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I've got a whitelist of URLs I'm using, inside a HashSet<string>. I'm trying to find if the url starts with any of the items in the white list (it has to be that way round).

Edit: The previous example was a bit misleading and had a typo - I already have a base url like yahoo.com, the whitelist is just the path.

HashSet<string> whiteList = new HashSet<string>();

string path = "/sport/baseball/";
bool validUrl = false;

foreach (string item in whiteList)
    if (path.StartsWith(item))
        validUrl = true;

Is there a more elegant way of doing this lookup with LINQ (to objects)? The list isn't huge so performance isn't an issue.

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btw, the HashSet<T> isn't helping you here; this only helps with equality tests. If you don't use the HashSet<T> in some other way, replace it with a List<T> - it'll be faster to build (assuming you don't have vast numbers of duplicates). –  Marc Gravell Jan 10 '10 at 10:24
Marc: Presumably he's using HashSet so he doesn't get duplicate links. –  Noon Silk Jan 10 '10 at 10:25
@silky - hence my "assuming", but you normally have control of a white-list, so this shouldn't be a huge risk. –  Marc Gravell Jan 10 '10 at 10:29
If the list is small and performance is good, then stick with the HashSet. If the list becomes large, you could improve asymptotic performance by using a sorted list instead of a hash set. A sorted list is more expensive to build, but much faster to search; you can binary-search the list for the closest match to the path and then check just that one to see if it is an exact prefix match. –  Eric Lippert Jan 10 '10 at 15:27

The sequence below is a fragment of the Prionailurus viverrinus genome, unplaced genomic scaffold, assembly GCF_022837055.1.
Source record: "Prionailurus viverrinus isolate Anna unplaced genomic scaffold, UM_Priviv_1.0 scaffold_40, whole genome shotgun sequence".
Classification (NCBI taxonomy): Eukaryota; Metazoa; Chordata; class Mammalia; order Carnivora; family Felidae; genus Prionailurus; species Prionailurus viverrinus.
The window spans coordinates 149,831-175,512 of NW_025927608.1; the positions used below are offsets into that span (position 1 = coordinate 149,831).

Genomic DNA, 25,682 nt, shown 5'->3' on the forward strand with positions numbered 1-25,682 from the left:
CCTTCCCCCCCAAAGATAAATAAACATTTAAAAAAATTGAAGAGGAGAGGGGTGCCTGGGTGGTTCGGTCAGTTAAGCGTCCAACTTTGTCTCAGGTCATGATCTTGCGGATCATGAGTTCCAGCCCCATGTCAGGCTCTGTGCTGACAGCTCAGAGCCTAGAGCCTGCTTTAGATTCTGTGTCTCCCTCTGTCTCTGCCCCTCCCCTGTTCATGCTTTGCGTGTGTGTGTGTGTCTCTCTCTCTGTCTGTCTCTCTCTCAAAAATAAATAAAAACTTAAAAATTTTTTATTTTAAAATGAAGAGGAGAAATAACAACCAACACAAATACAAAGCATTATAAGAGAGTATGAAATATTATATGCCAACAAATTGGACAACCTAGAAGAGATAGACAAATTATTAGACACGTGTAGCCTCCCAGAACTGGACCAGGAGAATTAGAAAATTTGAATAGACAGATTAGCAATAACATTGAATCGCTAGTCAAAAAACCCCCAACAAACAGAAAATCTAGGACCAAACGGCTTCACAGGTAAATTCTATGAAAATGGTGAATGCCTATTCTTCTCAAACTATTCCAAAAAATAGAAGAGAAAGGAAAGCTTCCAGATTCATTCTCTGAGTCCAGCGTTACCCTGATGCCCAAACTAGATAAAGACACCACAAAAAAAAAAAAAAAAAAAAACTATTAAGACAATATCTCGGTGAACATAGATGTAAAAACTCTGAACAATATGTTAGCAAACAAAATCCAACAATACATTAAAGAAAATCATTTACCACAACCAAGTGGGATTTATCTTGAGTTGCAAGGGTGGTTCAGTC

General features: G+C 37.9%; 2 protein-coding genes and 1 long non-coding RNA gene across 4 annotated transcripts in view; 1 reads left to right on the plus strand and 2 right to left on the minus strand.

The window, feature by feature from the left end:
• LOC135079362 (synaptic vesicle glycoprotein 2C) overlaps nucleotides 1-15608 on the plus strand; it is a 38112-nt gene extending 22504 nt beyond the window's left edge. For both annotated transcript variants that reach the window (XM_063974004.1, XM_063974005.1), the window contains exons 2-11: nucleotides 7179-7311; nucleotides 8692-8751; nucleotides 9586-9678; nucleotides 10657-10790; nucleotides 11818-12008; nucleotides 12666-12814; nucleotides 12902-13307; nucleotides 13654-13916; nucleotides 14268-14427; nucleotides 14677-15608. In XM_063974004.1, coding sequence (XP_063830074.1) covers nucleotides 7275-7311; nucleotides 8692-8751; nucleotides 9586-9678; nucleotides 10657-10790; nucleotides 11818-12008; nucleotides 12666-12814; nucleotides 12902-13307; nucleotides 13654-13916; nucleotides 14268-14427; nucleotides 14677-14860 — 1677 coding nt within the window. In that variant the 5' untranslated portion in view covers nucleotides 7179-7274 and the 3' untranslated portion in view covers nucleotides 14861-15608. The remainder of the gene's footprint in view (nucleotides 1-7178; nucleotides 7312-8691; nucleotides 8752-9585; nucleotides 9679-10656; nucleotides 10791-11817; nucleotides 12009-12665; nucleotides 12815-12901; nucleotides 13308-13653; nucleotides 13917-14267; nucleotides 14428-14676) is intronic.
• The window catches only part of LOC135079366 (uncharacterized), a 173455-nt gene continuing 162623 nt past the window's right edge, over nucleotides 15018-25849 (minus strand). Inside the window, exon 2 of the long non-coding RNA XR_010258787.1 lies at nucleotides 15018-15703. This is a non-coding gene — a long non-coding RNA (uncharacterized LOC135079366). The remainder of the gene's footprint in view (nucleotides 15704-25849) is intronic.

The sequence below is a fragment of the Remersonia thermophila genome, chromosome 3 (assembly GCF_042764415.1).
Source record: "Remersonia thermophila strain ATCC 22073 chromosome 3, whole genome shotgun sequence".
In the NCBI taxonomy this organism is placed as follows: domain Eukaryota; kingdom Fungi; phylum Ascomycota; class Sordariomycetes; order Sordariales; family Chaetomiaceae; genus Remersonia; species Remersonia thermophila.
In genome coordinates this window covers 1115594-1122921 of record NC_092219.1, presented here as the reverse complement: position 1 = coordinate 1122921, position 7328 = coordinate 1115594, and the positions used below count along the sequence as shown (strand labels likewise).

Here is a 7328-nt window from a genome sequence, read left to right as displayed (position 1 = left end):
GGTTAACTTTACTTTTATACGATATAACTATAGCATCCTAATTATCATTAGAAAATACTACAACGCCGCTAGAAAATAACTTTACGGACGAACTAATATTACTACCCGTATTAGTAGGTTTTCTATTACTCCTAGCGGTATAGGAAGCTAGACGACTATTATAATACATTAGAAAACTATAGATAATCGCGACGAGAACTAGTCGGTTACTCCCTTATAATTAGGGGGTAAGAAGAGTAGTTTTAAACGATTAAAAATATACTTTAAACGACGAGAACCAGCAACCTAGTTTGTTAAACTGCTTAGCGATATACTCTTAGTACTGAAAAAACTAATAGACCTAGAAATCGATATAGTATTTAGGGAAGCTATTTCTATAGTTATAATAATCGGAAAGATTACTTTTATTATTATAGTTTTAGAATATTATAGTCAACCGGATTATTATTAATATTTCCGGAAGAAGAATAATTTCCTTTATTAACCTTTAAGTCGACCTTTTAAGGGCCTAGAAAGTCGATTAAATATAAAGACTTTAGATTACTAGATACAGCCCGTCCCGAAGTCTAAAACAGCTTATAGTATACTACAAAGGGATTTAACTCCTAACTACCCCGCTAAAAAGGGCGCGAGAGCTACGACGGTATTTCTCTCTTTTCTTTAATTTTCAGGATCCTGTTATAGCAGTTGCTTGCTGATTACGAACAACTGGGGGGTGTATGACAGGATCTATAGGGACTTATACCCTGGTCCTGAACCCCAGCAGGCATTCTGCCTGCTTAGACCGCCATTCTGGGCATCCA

Oh, and speaking of which, I hear there will be a SortedSet type in the next version of the framework base class library. –  Eric Lippert Jan 11 '10 at 8:54
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2 Answers

up vote 12 down vote accepted
bool validUrl = whiteList.Any(item => linkUrl.StartsWith(item));

By the way, in general, hash tables are not good data structures for these kind of problems (where you don't have the key and are matching the key based on a function) as you'll have to enumerate the whole table all the time. You can use a simple List<string> to hold the items instead and you'll get better performance.

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8 lines replaced by one. Linq is wonderful isn't it? –  Spence Jan 10 '10 at 10:45
@Spence: Functional programming is a cave of wonders. Wonders are going to be rediscovered as time goes on. –  LeakyCode Jan 10 '10 at 10:48
Rediscovered is right; given that FP is as old as the caves. –  Noon Silk Jan 10 '10 at 10:49
It's not quite there yet in C# because the compiler in the general case still writes imperative code. It will be very interesting if the C# compiler can start doing fancy stuff based on the fact that your asking the computer to perform a given function, not HOW to perform it. –  Spence Jan 10 '10 at 11:09
Spence: That makes no sense at all. –  Noon Silk Jan 10 '10 at 11:50
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The issue here is with the lookup. Do you have any regularity in the whitelist? i.e will it always be a domain you're after, not neccessarily the pages within or a specific subdomain?

If so you could use a string.split to grab the first URL part from your string, then use the .Contains() method of your hashset to get the item. This would remove the string.StartsWith() command which is run once for every element in the list, and an expensive string compare, and replace it with a one off string.split and a O(1) lookup of your hashset.

HashSet<string> whiteList = new HashSet<string>();
//add items

string urlStartsWith = "http://www.yahoo.com";
bool validURL = whiteList.Contains(url);
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